So many times a person is looking for comfort and Christians say "I'll pray for you." I've said "I hope it works out," or "I wish you the best..." but I don't see a non-religious equivalent.
Once, I was in my office, when a co-worker walked in and shut the door. He told me that his 1 1/2 year old grandson was diagnosed with leukemia.
Nearly in tears, he talked about the struggles the parents had. That he didn't know if the child would live. How the child was suffering and in pain-- and only a baby. I couldn't pretend to know what he was going through, though I felt truly sad hearing his story.
No words really seemed to fit. I did tell him that I had a cousin diagnosed with it as a child-- who survived, is an adult, and is doing well.
He stared at me-- waiting for the "I'll pray for you." I know, because he eventually said "Thanks for listening. I know you'll pray for me."
It wasn't the time to make a retort on that front, so I just nodded and let him go.
But, I've always wondered what is a good replacement phrase for the non-theist?
I'm so not good with that mushy stuff.
I'm not good with the mushy stuff, either; it feels insincere much of the time. But, when people are looking for comfort, I think just being there physically can be a great help. It may be a good substitute to thank them for sharing their pain and grief, and you have a better understanding of their struggle. That feels less like a platitude than saying "I'll pray for you" or "you're in my thoughts." But, when possible, I think actions really do speak louder than words, and finding a way to help, when appropriate, can make a huge difference (e.g., preparing a meal, providing transportation, looking after the pets for a few days while they are away at the hospital, etc.). Sometimes just being there and listening to them can be a great comfort, especially when it's an otherwise normal visit without all of the pity they are likely getting from everyone else; it can help restore some sense of normalcy and take their mind off their troubles.
I usually let them know my heart is hurting with them and I care for them and their family. Then give specific ways I can help like asking if they need help with rides to the doctor, need a babysitter, when I can cut the lawn, when I can bring over a meal. If it's a kid I like to know what their interests are and bring them a gift. People will be uncomfortable at first because they don't know what it's like to actually get something helpful rather than just a prayer that the person is going to forget to pray anyway. But hopefully eventually they will accept your kindess. Just be careful because then they'll just know you have a heart for Jesus, you just don't know it yet. palm to forehead
Wow! I am continually amazed at just how religious you Americans still are!? I think I would say "I really feel for you my friend and only wish that I could do more to help you, any time you need a chat, I'm here .
It's not as off pat as I will pray for you but it is more genuine because praying certainly won't help anyone, other than maybe to make the person doing the praying feeling like they've done something to help when actually they haven't.
I feel very much the other way around, that people who say things like I will pray for you are just trite and not really genuine. But then again I'm British and we just don't seem to be as religious as you folk !?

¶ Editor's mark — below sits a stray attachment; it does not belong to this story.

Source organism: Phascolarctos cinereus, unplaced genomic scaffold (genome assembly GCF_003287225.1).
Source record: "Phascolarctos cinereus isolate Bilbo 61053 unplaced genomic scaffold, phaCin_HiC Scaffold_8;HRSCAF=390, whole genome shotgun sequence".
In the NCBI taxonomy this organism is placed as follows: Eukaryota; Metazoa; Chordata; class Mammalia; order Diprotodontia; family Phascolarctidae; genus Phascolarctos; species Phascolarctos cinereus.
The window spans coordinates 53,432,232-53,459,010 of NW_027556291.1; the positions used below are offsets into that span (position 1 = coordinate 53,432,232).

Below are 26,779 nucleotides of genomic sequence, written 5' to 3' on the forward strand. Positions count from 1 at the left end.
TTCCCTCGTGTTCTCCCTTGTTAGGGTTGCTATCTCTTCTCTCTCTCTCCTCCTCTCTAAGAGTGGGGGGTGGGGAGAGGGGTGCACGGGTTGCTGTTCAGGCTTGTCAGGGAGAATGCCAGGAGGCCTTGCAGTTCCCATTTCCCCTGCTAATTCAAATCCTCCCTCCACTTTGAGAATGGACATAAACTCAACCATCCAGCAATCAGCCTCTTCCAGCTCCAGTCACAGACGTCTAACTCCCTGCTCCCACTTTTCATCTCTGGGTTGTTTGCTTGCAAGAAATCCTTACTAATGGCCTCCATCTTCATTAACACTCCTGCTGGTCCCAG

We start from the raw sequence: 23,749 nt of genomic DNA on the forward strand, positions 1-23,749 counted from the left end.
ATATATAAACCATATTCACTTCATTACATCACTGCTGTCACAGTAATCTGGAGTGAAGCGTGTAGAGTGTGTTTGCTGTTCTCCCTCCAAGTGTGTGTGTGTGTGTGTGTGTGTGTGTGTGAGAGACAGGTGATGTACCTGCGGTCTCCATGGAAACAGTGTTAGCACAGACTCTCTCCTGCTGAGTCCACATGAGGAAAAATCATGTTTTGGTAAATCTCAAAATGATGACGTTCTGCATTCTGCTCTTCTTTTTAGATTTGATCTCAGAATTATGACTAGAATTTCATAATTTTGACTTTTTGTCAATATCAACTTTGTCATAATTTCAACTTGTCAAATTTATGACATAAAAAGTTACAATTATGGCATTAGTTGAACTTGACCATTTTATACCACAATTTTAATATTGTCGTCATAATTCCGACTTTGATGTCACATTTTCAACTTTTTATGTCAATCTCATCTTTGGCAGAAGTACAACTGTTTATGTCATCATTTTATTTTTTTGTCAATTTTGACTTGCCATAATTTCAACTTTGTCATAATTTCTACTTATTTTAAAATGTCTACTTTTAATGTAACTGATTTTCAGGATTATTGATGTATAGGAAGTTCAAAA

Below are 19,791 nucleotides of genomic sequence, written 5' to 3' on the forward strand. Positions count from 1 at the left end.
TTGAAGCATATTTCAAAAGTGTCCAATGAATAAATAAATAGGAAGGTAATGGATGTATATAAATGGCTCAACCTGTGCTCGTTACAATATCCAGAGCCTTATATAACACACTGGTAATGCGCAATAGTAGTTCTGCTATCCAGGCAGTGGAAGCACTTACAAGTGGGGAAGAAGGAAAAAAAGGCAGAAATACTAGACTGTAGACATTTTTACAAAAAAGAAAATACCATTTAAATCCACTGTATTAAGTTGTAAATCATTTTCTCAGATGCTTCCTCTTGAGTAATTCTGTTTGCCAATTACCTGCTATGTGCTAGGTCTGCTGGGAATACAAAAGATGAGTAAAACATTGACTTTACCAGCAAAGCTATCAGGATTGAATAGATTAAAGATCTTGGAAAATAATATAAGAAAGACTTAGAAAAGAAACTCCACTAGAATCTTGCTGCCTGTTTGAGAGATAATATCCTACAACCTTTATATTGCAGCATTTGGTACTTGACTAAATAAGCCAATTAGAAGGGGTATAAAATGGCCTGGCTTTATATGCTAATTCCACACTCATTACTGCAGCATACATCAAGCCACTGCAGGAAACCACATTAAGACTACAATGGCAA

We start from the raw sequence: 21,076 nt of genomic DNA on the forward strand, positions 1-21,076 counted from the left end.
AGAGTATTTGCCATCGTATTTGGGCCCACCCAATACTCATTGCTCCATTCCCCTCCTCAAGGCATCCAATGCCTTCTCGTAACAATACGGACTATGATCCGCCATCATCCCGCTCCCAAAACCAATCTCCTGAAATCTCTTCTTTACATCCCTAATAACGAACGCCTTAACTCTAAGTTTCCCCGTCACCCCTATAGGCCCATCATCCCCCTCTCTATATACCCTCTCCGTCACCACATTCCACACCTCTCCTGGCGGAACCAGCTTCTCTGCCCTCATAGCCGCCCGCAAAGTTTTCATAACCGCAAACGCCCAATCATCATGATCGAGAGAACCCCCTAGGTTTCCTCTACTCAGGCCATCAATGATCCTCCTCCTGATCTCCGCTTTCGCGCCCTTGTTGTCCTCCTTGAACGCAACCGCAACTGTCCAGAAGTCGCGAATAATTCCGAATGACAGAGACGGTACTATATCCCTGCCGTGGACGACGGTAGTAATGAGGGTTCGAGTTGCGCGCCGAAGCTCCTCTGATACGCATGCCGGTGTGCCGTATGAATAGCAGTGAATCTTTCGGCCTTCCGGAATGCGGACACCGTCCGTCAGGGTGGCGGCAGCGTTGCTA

I tend to say, I will carry you in my heart, or put positive vibes into the universe. However prayer doesn't have to mean prayer to a god. I believe people purposefully sending positive thoughts, does make a difference, especially when many people do this. I have begun calling this prayer. I meditate about someone's healing or deliverance from difficult circumstances, and that, to me, is praying. It also makes it easier to not feel a need to explain my personal beliefs in the midst of someone else's pain.
I'm also one who would say I'm thinking of you and your family, or you and (fill in the blank) are in my thoughts. I may ask if there's something I can do for them, or let them know that I'm here for them if they need to talk. If I have their address, I'll send a Thinking of You card. If I'm in their presence, I will make some kind of physical contact, a touch, or a hug.
I just reply with, "You'll be in my thoughts." No one has said anything back to that yet. I know it doesn't seem as uplifting, but isn't that really what they're doing? I mean, prayer is usually done inside your head, so technically they're just thinking of you... or at least saying they will.
"I'm here for you" is probably the best I can come up with. Just being there for somebody, lending more than just your thoughts, can do a lot of good. Not everybody is great with words, so sometimes your presence or even a hug, can do so much more.
"I'll pray for you" infers that you're going to send out positive thoughts (prayers, wishes, etc) to God, right? So maybe because you don't believe in the "middle-man" here, you can just say that you will send them well wishes directly to them?
For me, I make sure to send as much positivity and love in their direction as possible, but I know that is not so easy for everyone. We all have our own ways of expressing ourselves and that is OKAY.
The simple act of thinking and speaking positively towards our surroundings has a massive effect on a molecular level. Scientifically speaking, it has been proven that we affect our environment directly just by the words and actions that we choose to carry out into the physical. Make your "prayer" to them in the form of kind words, affectionate actions, or even a loving embrace in the time of need.
You have the power to change someone's life, always.